I think we need to make distinctions around solidarity and we need to be compassionate, we need to be patient. I do not think it makes sense to understand police or other mercenaries like that as human beings. I do not think it makes sense to understand states as living things that can be dialogued with and, then, it gets more complicated in the social movements, when you have naïve people brought up in [industrial] society taught certain cultural values to preserve; who gear all of their activity to dialogue with the institutions that need to be destroyed. But we do need to find ways to engage with those people, to engage with those perspectives and let them know that is not acceptable – that a line has been crossed. It is already far too late for a lot of us, but there is still hope for survival. Life will continue in one way or another and we really have a scale of urgencies before us. For a lot of people and a lot of forms of life, it was too late 500 years ago – the apocalypse began 500 years ago. In other corners of the world 2,000 years ago [referring to ancient states (see Gelderloos, Citation2017)].
In other places, life is still holding on. For the last 16 years of my life, I have been living in Catalunya and for a part of that, outside of the city. And every year, just paying attention to the birds, among the migratory birds there is this one species like a swallow, actually it is a migratory bird related to the Swift with big long wings, called a falciot in Catalan. It is a beautiful name, because the falciforme is like the sickle that you harvest wheat with and it is a reference to the shape of the wings, so if you think of that wing shape you could probably think of the bird I am thinking of. The ballester [Alpine Swift] is like a bigger falciot [Common Swift] with a brown back and a white belly. It is one of five similar-looking species of birds that you never see them land, they are always swooping around eating insects – five different species I was really lucky to share that land with that would come every spring and leave every fall. Last year, there were just one or two ballesters that came up, compared to big family groups in the past. Then they just got completely absorbed into the community of falciots. So a similar bird and they just kind of adopted them, as living things do – solidarity being a principle of life. And, this year, I was back there this spring and for the first time there were not any. It was the first year I had to say goodbye to some neighbours I had spent the last few years getting to know. It was beautiful the year before, that there were not enough to be their own community and they could be invited in – and that is what we [humans] need to be doing. Every year some of us are going to be disappearing. I am sure more and more of us are losing people to suicide in our communities, it is happening more and more for various reasons. … . Where I am living in the [United] States, we recently lost someone who just got killed in Ukraine, lots of these last years we have been losing people and it keeps getting harder and harder, but what we have to do is keep coming back to one another, we have to keep coming back to this common space because that is where survival is possible. So yeah, I do not like to talk about a climate crisis and definitely not the Anthropocene, but we do need to talk about survival.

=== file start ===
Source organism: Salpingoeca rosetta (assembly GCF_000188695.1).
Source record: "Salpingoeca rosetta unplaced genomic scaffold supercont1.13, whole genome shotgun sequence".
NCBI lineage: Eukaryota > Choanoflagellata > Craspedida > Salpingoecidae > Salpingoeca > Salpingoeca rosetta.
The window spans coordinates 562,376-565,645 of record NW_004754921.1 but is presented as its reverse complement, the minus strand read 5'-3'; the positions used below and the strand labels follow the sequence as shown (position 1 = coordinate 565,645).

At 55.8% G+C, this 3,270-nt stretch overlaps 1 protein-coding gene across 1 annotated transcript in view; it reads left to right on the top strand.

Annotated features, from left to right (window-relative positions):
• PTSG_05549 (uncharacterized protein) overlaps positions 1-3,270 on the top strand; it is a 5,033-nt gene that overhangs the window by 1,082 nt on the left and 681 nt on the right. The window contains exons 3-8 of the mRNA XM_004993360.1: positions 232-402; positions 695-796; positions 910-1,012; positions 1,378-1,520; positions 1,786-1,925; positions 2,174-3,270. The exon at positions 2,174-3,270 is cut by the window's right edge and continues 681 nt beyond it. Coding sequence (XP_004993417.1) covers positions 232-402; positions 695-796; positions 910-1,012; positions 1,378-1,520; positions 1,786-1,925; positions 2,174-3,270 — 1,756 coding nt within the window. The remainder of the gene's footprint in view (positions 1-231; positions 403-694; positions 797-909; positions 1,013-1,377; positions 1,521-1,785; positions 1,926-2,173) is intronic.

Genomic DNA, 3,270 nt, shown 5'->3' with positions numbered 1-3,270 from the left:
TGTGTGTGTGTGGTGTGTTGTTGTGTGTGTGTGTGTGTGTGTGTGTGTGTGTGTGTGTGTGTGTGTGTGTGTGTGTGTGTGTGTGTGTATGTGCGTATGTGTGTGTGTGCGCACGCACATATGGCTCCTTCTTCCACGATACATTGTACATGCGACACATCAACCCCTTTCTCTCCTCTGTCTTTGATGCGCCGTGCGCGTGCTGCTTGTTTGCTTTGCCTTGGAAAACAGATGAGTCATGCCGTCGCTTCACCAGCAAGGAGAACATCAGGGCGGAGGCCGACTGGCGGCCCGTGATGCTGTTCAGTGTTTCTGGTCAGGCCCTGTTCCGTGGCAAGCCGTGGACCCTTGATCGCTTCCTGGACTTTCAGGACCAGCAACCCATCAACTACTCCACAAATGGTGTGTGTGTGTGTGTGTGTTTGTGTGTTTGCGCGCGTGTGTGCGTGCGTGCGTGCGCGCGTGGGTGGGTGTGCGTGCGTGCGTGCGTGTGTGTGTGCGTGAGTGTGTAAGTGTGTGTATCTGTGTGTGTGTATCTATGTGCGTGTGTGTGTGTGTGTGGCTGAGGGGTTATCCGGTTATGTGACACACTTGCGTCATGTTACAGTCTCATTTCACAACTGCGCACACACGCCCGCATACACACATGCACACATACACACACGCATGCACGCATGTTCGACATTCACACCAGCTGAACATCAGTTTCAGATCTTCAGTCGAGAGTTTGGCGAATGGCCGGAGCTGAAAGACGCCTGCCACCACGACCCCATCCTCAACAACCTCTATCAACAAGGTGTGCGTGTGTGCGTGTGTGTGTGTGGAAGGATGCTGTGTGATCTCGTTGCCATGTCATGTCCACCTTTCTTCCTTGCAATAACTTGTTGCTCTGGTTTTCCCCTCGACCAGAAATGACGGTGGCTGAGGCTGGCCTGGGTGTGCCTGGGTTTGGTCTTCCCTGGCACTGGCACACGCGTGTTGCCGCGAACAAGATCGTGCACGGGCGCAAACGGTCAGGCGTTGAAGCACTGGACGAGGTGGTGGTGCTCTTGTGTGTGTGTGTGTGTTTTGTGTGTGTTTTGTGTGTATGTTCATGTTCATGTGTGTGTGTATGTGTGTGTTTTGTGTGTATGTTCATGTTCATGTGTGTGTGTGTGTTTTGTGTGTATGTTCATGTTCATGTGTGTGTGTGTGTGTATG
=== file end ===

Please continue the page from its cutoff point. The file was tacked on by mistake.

Embodiment against the biopolitical, gaze of the blueprint
So there are very big questions wrapped up in all of this – obviously. We need to be thinking from a global perspective, obviously. That [thinking] in itself though often leads us towards certain assumptions that sabotage the work that we need to be doing. Let’s take the question of food, right? Obviously food is treated like a commodity in our society that makes it harder for people to get access to it and when you have big climatic shifts and you have an entire industrial agricultural system that is designed a certain way and then the rain stops falling or you have flooding and other things like that – the temperate range shifts – you are often going to have big problems with productivity in food, right? It makes a lot of sense to think about food supply. What are some of the basic food sources in Finland?
Person 1: Potatoes.
Person 2: Oats.
Person 3: Rye.
Person 4: Grains.
Think a little bit about land use in Finland, you know. What percentage is field agriculture? What are the most effective crops? Because how many million people are here in Finland?